But I believe there is more to women than “female stories.” Moreover, I believe there are women writers who can take advantage of the many readers, with plenty of money, found in the other half of the American population: men. There is more to them than “male” genres such as non-fiction, political thrillers, and sports.
At least that what my experience suggests. Last year, I attended the Stanford, Kentucky Book Fair. Seated with the women authors, I was flanked by historical romance, romantic mystery, and Christian romance writers. I watched doleful, bored guys stop with their womenfolk who perused the offerings, and decided to be proactive. When they got to my table, I said “Take a look at these two books. They’re for men. Helmut Wolf is the story of the rise of a new German dictator following dirty bomb terrorist attacks. War Stories is a compilation of my published war stories.” I sold out. One fellow and I had a spirited conversation about the approaching 70th Anniversary of D-Day, and how the Ukraine situation is looking a lot like Czechoslovakia of the 1930’s. He bought both titles. One guy bought War Stories, and came back in ten minutes. He’d forgotten to get my signature because we’d gotten involved in a conversation. Another fellow told me about his antique gun collection and gave me his phone number in case I needed some weapon expertise.
Well, that may be okay for you, I can hear you saying, you taught political science. How do women write for men when they aren’t familiar with things like politics and war? It isn’t as difficult as you might think. For example, Warflower (Printer’s Devil Review, Vol. 2, No. 2, 2012), in War Stories, is about an eleven year old girl during the WWII Siege of Leningrad, who becomes a partisan. The larger story—the defense of the city by mostly women, children, and the old—is one of the most valiant stories of the Eastern Front. The Russians must supply the city if it is to hold out, and save its great heritage. To accomplish this, despite Nazi shelling and body-numbing cold, the Russians built a railroad over frozen Lake Ladoga. After 900 days, not one Nazi jackboot set foot inside—unless you count the fictional spy that saves Olga for a savage mission. It’s not female-free, but it appeals to men because of its adult elements, setting, and details.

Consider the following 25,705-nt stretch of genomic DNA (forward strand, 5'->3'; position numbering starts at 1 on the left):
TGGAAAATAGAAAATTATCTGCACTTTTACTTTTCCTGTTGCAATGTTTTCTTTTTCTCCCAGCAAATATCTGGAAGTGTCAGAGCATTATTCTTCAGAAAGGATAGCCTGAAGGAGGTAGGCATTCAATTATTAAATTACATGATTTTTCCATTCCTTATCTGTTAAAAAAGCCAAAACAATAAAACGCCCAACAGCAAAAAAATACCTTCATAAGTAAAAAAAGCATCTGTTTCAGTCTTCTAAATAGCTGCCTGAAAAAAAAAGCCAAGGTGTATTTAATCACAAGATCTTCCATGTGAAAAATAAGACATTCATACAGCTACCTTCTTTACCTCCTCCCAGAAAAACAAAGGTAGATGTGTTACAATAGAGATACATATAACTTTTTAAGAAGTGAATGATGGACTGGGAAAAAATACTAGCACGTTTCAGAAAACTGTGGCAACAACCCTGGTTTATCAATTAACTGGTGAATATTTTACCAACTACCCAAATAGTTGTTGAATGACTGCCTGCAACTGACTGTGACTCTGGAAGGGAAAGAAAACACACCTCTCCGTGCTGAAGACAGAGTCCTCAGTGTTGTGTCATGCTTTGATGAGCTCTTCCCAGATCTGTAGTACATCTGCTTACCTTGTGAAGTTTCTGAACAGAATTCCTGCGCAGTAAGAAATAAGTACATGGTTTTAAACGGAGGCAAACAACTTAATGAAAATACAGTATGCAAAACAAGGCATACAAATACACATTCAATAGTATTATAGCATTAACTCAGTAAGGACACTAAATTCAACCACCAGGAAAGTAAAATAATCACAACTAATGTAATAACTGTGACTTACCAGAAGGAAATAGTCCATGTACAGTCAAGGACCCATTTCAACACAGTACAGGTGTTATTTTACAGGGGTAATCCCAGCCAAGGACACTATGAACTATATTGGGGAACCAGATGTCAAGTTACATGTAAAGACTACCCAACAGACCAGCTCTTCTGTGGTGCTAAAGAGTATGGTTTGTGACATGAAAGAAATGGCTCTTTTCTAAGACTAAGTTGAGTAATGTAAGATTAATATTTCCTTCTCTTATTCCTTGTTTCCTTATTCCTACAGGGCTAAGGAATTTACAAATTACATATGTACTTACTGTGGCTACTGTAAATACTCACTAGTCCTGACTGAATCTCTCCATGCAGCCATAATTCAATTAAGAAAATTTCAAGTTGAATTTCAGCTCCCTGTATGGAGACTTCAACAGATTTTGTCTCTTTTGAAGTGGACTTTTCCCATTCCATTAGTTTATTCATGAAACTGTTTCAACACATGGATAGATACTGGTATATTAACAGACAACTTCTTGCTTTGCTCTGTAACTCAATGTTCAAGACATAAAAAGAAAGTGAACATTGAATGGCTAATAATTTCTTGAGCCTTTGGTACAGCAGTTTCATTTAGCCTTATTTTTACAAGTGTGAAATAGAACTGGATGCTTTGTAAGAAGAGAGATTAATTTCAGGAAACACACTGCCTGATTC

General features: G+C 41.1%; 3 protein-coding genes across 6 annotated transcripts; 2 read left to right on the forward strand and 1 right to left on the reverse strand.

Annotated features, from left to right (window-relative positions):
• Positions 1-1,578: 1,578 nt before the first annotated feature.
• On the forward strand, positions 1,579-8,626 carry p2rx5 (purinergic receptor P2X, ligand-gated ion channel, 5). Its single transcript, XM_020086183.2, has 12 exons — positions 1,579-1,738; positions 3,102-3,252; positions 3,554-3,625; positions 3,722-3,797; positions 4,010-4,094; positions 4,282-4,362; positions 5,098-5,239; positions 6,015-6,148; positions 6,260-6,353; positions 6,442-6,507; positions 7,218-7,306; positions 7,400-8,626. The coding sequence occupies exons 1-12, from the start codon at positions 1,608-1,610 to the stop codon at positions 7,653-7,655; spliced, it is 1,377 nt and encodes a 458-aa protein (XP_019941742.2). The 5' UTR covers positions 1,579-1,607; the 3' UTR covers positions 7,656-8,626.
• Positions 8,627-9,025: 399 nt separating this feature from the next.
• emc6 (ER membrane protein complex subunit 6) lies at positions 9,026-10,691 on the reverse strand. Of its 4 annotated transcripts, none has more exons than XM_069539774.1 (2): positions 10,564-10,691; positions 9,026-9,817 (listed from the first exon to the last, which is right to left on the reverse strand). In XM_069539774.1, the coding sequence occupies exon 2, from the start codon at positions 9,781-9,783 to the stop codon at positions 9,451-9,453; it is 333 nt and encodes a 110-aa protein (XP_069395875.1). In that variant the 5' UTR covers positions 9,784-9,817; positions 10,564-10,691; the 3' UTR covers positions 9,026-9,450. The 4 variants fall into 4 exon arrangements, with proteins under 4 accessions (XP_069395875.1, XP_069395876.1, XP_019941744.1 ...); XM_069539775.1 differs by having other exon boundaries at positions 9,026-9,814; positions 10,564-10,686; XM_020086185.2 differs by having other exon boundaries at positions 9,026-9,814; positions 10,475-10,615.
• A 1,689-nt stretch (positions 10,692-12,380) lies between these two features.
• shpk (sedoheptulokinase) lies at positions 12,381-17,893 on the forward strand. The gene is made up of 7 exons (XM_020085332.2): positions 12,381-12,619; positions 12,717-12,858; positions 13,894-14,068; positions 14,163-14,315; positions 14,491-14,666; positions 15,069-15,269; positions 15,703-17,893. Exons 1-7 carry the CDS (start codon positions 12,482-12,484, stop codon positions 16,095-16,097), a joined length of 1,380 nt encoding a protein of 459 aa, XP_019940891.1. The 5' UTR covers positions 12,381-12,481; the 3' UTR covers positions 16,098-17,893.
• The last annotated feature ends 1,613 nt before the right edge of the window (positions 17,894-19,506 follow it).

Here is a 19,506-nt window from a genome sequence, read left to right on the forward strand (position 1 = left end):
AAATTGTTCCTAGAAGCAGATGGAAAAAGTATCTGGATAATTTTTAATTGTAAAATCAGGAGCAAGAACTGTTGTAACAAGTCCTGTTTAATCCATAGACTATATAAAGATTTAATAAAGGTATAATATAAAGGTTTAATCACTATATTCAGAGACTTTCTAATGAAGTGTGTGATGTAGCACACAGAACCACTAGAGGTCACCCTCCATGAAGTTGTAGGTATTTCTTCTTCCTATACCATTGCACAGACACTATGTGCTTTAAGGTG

The Truth About Thurman (Underground Voices Anthology 2014) is about a young soldier who delivers a message that terrorists have captured a female helicopter pilot, whose dog tags identify her as a Jew, and her gay navigator, identified by the picture he carries of him and his husband. The terrorists will spare one; the Commander must choose. The dilemma, a Sophie’s Choice riff, appeals to intellect, but the outcome is as gut-wrenching as any poem about period cramps or a divorce can deliver.
All you need are some basic materials. The World War II Almanac 1931-1945, by Robert Goralski, for example, is a great day-by-day account, and plenty of tables and lists of pertinent information. Casualty rates by country. Leading fighter aces by country. Did you know that 38.8% of the 6,332,000 U.S. men and women who fought were volunteers? What may be just another factoid to some, is actually 6,332,000 stories that could be told to writers who could tell them to the world.
The next time you begin a story, why not challenge yourself as a writer? If you can write for the male market, you may find yourself being published more and faster than you’d imagine as men, especially those with a literary bent, constitute an untapped, underserved, and lucrative market.
Ask yourself: Can my story cross the gender line? Can I put my characters in a larger milieu, like Casablanca, and fit the love and sex in a scenario that appeals to grown-up men?
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